The sky was clearing now that the rain had finally stopped, a brisk wind tearing the clouds to tatters, scattering them to reveal a pale, clear, eggshell blue sky that was already deepening to cobalt as the last streamers of vapour were whisked away from the upper atmosphere. There were more clouds on the distant horizon, but for the moment the dreary, wet weather Cardiff had been labouring under for the last few weeks was abating. It was about time; summer was supposed to be warm and sunny, not cold and wet and dismal. Having to wear winter woollies in August was just wrong.
Playful gusts of wind tugged at Ianto’s hair and clothes, and he gazed longingly upwards at the wide-open expanse of the sky. It was perfect flying weather, and here he was, stuck on the ground. He huffed annoyance; some days having to be human was a pain, but he could hardly change into his crow form when he was running errands. He’d never be able to carry everything.
He’d already picked up the dry cleaning, taken a pair of Jack’s boots to the cobblers to be re-heeled, and now he was laden with shopping from ASDA, lugging it back to where he’d parked, way over at the far end of the supermarket car park because for some unknown reason it seemed as it everyone in Cardiff had decided to do their weekly shop today. He’d left the trolley at the nearest return point, but already he was wishing he’d wrestled the bloody uncooperative thing all the way to the car to save carrying the bags so far. They weighed a ton, and it was making his wings ache.
Arms, not wings, he reminded himself. That was what came of thinking about flying.
Reaching the car at last, he dumped the bags on the ground while he unlocked the boot, then shoved everything inside. When he got back to the Hub, he promised himself, he’d get everything unloaded, shove it away as quickly as possible, and then to Hell with the pile of filing waiting for him in the archives; he was going out to stretch his wings. Maybe if Jack wasn’t too busy they could go to the park. Slamming the boot, he went around to the driver’s side and got in, his mood already lifting in anticipation; he’d more than earned a bit of fun.
Arriving back at Torchwood’s base, he bustled his way quickly through the main Hub to the kitchenette, juggling his many bags, and started bunging the shopping away where it belonged; perishables in the fridge, dry goods in the cupboards, fruit in the fruit bowl, frozen stuff in the freezer…
“What’s the mad rush?” Jack asked, joining him and watching as he stowed the groceries at record speed. “Do you have to go out again? Did you forget something?”
Ianto snorted; what did Jack take him for? “Of course not! When have I ever forgotten anything?” He glanced up at his lover from where he was crouched in front of a cupboard, stowing cleaning supplies. “I’m hurrying because it’s stopped raining and the sun’s come out.”
“And?” Jack waited for a better, or at least a more complete, explanation.
“And I haven’t been out flying for more than two weeks because of all the rain.”
“Ah, so you want to make the most of the good weather while it lasts.” Jack nodded, understanding.
“Wouldn’t you if you could fly?”
“I imagine so. Here, let me give you a hand with all this; between us we can have it put away in half the time.”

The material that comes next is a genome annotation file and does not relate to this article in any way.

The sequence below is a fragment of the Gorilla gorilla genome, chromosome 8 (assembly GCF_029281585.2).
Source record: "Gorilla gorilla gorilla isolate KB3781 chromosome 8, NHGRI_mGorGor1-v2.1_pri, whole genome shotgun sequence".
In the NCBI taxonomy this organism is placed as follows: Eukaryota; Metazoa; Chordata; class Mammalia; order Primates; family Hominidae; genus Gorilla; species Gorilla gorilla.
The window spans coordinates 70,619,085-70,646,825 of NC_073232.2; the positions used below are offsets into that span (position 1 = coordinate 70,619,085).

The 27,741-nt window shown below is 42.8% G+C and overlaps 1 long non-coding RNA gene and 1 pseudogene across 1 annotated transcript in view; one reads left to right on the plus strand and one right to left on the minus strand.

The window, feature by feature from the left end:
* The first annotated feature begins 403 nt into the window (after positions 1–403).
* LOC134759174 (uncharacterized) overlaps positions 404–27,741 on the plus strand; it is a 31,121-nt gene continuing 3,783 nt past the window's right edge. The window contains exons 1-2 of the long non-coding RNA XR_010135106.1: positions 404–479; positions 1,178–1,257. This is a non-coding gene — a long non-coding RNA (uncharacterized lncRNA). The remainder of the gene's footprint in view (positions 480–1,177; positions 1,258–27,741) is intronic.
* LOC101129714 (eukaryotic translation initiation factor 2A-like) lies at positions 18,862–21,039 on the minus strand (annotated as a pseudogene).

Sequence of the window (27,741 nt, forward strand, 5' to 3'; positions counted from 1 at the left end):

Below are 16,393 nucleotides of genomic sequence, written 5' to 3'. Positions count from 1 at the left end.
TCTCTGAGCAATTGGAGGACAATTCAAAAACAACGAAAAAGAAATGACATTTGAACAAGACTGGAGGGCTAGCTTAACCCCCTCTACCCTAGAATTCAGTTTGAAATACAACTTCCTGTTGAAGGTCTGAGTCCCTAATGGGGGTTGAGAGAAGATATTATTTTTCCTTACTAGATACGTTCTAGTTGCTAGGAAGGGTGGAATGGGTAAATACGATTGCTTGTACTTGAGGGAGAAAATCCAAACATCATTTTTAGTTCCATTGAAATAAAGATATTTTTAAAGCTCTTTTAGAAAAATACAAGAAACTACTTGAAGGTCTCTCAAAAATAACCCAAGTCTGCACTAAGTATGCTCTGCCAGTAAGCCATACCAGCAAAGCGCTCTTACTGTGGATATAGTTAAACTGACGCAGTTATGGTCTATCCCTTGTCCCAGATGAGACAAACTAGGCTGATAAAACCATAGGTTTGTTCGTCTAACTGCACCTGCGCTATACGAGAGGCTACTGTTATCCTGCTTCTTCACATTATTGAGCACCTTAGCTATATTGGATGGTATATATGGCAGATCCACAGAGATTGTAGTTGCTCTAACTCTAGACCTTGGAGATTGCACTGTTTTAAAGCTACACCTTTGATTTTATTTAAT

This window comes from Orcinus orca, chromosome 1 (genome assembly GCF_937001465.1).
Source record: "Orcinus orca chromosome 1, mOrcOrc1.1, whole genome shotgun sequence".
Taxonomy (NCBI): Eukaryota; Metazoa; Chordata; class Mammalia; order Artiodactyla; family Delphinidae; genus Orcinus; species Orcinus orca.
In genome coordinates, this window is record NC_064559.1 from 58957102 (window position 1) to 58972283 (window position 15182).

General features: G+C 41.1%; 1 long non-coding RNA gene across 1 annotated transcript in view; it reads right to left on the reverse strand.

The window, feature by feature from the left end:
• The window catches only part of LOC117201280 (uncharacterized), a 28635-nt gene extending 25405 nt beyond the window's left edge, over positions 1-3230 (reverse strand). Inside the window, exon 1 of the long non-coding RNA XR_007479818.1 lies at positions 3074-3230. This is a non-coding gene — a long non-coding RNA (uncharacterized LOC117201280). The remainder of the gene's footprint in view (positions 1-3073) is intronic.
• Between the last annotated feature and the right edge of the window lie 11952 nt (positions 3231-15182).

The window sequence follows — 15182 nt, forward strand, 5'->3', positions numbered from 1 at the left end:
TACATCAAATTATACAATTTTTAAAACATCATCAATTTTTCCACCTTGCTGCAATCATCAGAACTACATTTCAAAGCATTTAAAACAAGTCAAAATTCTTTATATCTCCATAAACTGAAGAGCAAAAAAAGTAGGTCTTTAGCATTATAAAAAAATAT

“Be my guest!” That was an offer Ianto wasn’t about to refuse.
Barely more than a quarter of an hour later, the two men were in Ianto’s car on their way to Bute Park, Jack driving while Ianto, already in crow form, perched on the back of the passenger seat. Jack had put a bag of Ianto’s clothes in the boot, just in case he should need to resume human form while they were out. Working for Torchwood you could never be sure what might come up.
As soon as Jack parked and opened the door for him, Ianto hopped out onto the ground and with a loud, joyous “Caw!” spread his wings and took to the air, circling Jack, who was looking up at him, smiling. Ianto felt a pang of sympathy for his earthbound lover. It was a shame Jack couldn’t join him in fight; it would be so much fun playing tag across the sky! Pushing that thought out of his mind, Ianto gave himself up to the delights of being aloft out in the fresh air after far too long of having to get his exercise flapping about in the underground Hub. Even with Myfanwy to fly with it was never going to be as good as flying in the open, feeling the wind in his feathers.
Ianto swooped low, then soared into the sky, gliding on the air currents, diving down only to soar again, buoyed up by the wind. He flapped hard, rapidly gaining altitude, then banked to the side, going into a tumble before righting himself, laughing inside. This was brilliant! Up he went again, trying this time to loop the loop, but stalling as he always did. He was determined to master the art one day though; if other crows could do it then so could he. Flipping into a barrel roll instead, he looked down, where he could see Jack strolling across the wet grass, glancing up frequently to keep Ianto Crow in sight. Not that he needed to; just because Ianto was busy having fun didn’t mean he wasn’t keeping an eye on his lover.
Dive-bombing Jack, making him laugh with delight, Ianto glided around in a long curve, delighting in the feel of the wind beneath his wings, lifting him effortlessly aloft once more. There really was nothing better than flying free on a windy day. He pitied poor, ordinary, earthbound humans; they’d never get to experience how it felt to be truly free.